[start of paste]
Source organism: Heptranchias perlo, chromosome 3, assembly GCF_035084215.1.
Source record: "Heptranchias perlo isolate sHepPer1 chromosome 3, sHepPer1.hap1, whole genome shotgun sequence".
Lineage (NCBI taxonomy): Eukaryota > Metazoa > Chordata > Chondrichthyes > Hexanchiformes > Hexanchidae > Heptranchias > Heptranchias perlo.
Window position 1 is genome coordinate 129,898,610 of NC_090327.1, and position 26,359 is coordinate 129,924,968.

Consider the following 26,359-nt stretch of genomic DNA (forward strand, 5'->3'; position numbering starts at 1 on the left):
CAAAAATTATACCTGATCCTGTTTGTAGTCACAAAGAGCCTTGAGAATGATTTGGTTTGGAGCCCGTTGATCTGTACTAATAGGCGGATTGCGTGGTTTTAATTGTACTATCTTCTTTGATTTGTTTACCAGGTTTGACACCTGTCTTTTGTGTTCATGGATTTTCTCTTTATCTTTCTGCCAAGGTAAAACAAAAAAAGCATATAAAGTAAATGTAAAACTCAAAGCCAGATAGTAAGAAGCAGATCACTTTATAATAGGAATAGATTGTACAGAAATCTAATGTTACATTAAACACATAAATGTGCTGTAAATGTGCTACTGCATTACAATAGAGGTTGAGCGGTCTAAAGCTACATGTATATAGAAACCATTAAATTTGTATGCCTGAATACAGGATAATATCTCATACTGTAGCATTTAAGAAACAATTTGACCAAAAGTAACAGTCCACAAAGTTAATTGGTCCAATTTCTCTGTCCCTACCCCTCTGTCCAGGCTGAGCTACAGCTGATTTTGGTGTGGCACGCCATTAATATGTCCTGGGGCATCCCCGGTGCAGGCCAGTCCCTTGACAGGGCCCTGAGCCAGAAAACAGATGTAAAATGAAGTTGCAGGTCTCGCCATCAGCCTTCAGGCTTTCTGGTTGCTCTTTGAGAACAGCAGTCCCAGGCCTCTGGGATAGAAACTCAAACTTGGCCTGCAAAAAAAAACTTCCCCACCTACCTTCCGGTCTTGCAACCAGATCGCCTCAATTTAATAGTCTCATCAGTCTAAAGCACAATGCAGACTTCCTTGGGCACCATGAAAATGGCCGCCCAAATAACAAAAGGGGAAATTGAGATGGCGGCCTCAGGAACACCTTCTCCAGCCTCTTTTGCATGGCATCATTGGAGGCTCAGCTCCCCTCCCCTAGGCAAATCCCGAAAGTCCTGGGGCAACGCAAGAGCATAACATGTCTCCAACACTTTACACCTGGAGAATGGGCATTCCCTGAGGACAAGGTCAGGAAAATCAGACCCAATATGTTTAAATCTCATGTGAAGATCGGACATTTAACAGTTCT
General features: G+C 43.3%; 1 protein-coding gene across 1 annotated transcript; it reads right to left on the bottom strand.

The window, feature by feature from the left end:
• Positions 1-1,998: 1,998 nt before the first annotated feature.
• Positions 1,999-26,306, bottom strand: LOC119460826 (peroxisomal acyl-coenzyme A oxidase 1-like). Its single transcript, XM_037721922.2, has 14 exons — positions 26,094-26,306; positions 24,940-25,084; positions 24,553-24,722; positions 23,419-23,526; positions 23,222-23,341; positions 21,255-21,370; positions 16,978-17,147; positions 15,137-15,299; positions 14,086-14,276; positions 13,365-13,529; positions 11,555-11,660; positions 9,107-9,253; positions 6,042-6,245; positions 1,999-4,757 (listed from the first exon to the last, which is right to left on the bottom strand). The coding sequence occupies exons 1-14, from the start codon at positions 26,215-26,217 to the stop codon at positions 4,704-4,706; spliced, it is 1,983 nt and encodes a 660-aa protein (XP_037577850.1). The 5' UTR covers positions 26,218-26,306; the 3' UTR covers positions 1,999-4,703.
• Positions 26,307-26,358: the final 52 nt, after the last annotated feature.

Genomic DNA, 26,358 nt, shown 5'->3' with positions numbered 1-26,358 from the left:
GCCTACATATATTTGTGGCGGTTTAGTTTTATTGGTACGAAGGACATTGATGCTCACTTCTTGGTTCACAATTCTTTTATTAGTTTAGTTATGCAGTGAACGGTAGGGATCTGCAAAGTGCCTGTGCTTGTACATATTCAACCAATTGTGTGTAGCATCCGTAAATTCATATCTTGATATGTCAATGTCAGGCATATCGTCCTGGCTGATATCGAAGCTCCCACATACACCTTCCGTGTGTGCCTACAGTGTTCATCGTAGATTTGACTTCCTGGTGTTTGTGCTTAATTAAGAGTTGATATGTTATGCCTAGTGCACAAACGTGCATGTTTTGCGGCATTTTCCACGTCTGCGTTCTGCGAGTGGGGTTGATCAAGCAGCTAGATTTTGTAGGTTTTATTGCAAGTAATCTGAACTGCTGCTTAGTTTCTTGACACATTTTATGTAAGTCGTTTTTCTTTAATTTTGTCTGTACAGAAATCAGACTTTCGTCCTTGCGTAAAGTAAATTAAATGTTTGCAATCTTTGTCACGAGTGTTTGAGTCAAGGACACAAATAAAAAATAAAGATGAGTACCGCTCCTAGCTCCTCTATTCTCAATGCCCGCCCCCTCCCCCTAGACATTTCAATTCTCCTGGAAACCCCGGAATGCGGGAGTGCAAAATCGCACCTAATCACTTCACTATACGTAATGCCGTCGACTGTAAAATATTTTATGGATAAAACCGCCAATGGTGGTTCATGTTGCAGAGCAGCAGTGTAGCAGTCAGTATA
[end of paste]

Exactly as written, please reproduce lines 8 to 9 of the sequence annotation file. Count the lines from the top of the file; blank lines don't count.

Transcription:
The window, feature by feature from the left end:
• Positions 1-1,998: 1,998 nt before the first annotated feature.